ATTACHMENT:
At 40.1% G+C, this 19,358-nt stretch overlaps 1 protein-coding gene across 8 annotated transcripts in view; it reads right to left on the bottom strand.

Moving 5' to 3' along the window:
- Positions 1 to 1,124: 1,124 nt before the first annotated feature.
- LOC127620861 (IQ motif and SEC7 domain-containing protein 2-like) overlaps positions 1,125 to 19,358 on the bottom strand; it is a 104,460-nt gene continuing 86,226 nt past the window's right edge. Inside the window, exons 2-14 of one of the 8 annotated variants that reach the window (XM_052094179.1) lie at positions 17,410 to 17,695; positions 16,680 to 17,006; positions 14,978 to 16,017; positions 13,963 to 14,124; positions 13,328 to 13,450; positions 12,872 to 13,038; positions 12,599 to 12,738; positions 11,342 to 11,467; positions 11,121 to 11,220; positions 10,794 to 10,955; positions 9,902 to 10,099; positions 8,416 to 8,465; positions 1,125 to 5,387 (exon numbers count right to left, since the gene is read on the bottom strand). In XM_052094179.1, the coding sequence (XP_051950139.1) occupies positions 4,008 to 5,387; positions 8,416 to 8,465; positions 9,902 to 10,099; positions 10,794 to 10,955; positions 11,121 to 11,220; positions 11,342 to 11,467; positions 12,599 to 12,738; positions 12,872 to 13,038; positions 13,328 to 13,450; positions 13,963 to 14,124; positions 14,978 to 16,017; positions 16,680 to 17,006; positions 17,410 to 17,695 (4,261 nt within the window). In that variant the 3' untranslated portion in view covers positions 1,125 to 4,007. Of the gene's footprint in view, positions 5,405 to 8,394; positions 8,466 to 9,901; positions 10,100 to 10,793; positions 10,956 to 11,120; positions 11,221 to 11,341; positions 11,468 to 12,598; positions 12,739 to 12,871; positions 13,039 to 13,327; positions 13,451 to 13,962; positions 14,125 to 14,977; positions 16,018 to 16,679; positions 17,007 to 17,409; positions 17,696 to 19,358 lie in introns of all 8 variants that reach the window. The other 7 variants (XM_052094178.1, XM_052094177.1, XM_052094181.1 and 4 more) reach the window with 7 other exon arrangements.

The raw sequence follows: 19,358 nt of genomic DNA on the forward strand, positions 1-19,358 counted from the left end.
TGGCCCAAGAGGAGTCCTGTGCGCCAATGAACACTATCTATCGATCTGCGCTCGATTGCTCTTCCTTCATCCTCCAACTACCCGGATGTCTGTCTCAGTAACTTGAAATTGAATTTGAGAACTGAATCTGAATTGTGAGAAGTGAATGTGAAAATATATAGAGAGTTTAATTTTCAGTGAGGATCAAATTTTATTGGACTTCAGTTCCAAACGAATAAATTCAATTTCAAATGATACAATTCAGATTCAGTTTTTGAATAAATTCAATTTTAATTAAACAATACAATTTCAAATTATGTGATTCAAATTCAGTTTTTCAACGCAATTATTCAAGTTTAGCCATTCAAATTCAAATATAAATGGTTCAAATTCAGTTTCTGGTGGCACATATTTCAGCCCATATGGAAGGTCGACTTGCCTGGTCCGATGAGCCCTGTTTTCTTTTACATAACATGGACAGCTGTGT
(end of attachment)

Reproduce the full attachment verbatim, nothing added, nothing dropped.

At 40.1% G+C, this 19,358-nt stretch overlaps 1 protein-coding gene across 8 annotated transcripts in view; it reads right to left on the bottom strand.

Moving 5' to 3' along the window:
- Positions 1 to 1,124: 1,124 nt before the first annotated feature.
- LOC127620861 (IQ motif and SEC7 domain-containing protein 2-like) overlaps positions 1,125 to 19,358 on the bottom strand; it is a 104,460-nt gene continuing 86,226 nt past the window's right edge. Inside the window, exons 2-14 of one of the 8 annotated variants that reach the window (XM_052094179.1) lie at positions 17,410 to 17,695; positions 16,680 to 17,006; positions 14,978 to 16,017; positions 13,963 to 14,124; positions 13,328 to 13,450; positions 12,872 to 13,038; positions 12,599 to 12,738; positions 11,342 to 11,467; positions 11,121 to 11,220; positions 10,794 to 10,955; positions 9,902 to 10,099; positions 8,416 to 8,465; positions 1,125 to 5,387 (exon numbers count right to left, since the gene is read on the bottom strand). In XM_052094179.1, the coding sequence (XP_051950139.1) occupies positions 4,008 to 5,387; positions 8,416 to 8,465; positions 9,902 to 10,099; positions 10,794 to 10,955; positions 11,121 to 11,220; positions 11,342 to 11,467; positions 12,599 to 12,738; positions 12,872 to 13,038; positions 13,328 to 13,450; positions 13,963 to 14,124; positions 14,978 to 16,017; positions 16,680 to 17,006; positions 17,410 to 17,695 (4,261 nt within the window). In that variant the 3' untranslated portion in view covers positions 1,125 to 4,007. Of the gene's footprint in view, positions 5,405 to 8,394; positions 8,466 to 9,901; positions 10,100 to 10,793; positions 10,956 to 11,120; positions 11,221 to 11,341; positions 11,468 to 12,598; positions 12,739 to 12,871; positions 13,039 to 13,327; positions 13,451 to 13,962; positions 14,125 to 14,977; positions 16,018 to 16,679; positions 17,007 to 17,409; positions 17,696 to 19,358 lie in introns of all 8 variants that reach the window. The other 7 variants (XM_052094178.1, XM_052094177.1, XM_052094181.1 and 4 more) reach the window with 7 other exon arrangements.

The raw sequence follows: 19,358 nt of genomic DNA on the forward strand, positions 1-19,358 counted from the left end.
TGGCCCAAGAGGAGTCCTGTGCGCCAATGAACACTATCTATCGATCTGCGCTCGATTGCTCTTCCTTCATCCTCCAACTACCCGGATGTCTGTCTCAGTAACTTGAAATTGAATTTGAGAACTGAATCTGAATTGTGAGAAGTGAATGTGAAAATATATAGAGAGTTTAATTTTCAGTGAGGATCAAATTTTATTGGACTTCAGTTCCAAACGAATAAATTCAATTTCAAATGATACAATTCAGATTCAGTTTTTGAATAAATTCAATTTTAATTAAACAATACAATTTCAAATTATGTGATTCAAATTCAGTTTTTCAACGCAATTATTCAAGTTTAGCCATTCAAATTCAAATATAAATGGTTCAAATTCAGTTTCTGGTGGCACATATTTCAGCCCATATGGAAGGTCGACTTGCCTGGTCCGATGAGCCCTGTTTTCTTTTACATAACATGGACAGCTGTGT